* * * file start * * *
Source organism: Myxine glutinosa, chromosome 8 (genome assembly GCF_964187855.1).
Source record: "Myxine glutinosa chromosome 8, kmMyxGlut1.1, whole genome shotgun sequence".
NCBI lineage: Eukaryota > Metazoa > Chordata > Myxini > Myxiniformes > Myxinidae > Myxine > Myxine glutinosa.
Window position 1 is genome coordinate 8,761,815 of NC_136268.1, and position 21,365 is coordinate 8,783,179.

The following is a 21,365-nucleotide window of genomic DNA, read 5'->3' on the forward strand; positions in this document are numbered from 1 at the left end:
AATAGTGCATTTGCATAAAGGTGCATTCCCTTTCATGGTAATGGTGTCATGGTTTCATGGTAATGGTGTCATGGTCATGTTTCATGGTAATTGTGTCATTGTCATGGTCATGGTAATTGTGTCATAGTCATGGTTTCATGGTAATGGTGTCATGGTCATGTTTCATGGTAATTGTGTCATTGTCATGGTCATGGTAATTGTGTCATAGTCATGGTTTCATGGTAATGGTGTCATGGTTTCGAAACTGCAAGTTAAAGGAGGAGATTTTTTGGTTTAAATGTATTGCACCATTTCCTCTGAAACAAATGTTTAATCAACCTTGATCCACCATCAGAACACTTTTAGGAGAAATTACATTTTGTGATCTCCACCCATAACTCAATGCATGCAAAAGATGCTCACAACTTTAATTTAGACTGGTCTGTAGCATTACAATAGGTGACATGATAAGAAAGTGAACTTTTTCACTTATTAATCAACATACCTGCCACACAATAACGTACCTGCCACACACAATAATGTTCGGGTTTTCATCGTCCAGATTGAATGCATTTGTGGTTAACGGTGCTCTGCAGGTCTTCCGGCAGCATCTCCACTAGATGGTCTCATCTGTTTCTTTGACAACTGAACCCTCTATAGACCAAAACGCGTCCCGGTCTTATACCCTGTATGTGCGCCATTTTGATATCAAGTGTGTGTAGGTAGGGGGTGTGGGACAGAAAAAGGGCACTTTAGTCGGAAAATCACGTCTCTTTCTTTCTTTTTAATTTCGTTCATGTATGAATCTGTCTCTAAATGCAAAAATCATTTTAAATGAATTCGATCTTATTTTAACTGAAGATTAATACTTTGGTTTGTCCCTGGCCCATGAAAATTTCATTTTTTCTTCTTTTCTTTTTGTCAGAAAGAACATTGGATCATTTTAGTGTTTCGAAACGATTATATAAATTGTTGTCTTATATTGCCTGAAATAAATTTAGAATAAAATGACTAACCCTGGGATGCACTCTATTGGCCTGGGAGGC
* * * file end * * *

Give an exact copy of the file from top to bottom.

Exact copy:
Source organism: Myxine glutinosa, chromosome 8 (genome assembly GCF_964187855.1).
Source record: "Myxine glutinosa chromosome 8, kmMyxGlut1.1, whole genome shotgun sequence".
NCBI lineage: Eukaryota > Metazoa > Chordata > Myxini > Myxiniformes > Myxinidae > Myxine > Myxine glutinosa.
Window position 1 is genome coordinate 8,761,815 of NC_136268.1, and position 21,365 is coordinate 8,783,179.

The following is a 21,365-nucleotide window of genomic DNA, read 5'->3' on the forward strand; positions in this document are numbered from 1 at the left end:
AATAGTGCATTTGCATAAAGGTGCATTCCCTTTCATGGTAATGGTGTCATGGTTTCATGGTAATGGTGTCATGGTCATGTTTCATGGTAATTGTGTCATTGTCATGGTCATGGTAATTGTGTCATAGTCATGGTTTCATGGTAATGGTGTCATGGTCATGTTTCATGGTAATTGTGTCATTGTCATGGTCATGGTAATTGTGTCATAGTCATGGTTTCATGGTAATGGTGTCATGGTTTCGAAACTGCAAGTTAAAGGAGGAGATTTTTTGGTTTAAATGTATTGCACCATTTCCTCTGAAACAAATGTTTAATCAACCTTGATCCACCATCAGAACACTTTTAGGAGAAATTACATTTTGTGATCTCCACCCATAACTCAATGCATGCAAAAGATGCTCACAACTTTAATTTAGACTGGTCTGTAGCATTACAATAGGTGACATGATAAGAAAGTGAACTTTTTCACTTATTAATCAACATACCTGCCACACAATAACGTACCTGCCACACACAATAATGTTCGGGTTTTCATCGTCCAGATTGAATGCATTTGTGGTTAACGGTGCTCTGCAGGTCTTCCGGCAGCATCTCCACTAGATGGTCTCATCTGTTTCTTTGACAACTGAACCCTCTATAGACCAAAACGCGTCCCGGTCTTATACCCTGTATGTGCGCCATTTTGATATCAAGTGTGTGTAGGTAGGGGGTGTGGGACAGAAAAAGGGCACTTTAGTCGGAAAATCACGTCTCTTTCTTTCTTTTTAATTTCGTTCATGTATGAATCTGTCTCTAAATGCAAAAATCATTTTAAATGAATTCGATCTTATTTTAACTGAAGATTAATACTTTGGTTTGTCCCTGGCCCATGAAAATTTCATTTTTTCTTCTTTTCTTTTTGTCAGAAAGAACATTGGATCATTTTAGTGTTTCGAAACGATTATATAAATTGTTGTCTTATATTGCCTGAAATAAATTTAGAATAAAATGACTAACCCTGGGATGCACTCTATTGGCCTGGGAGGC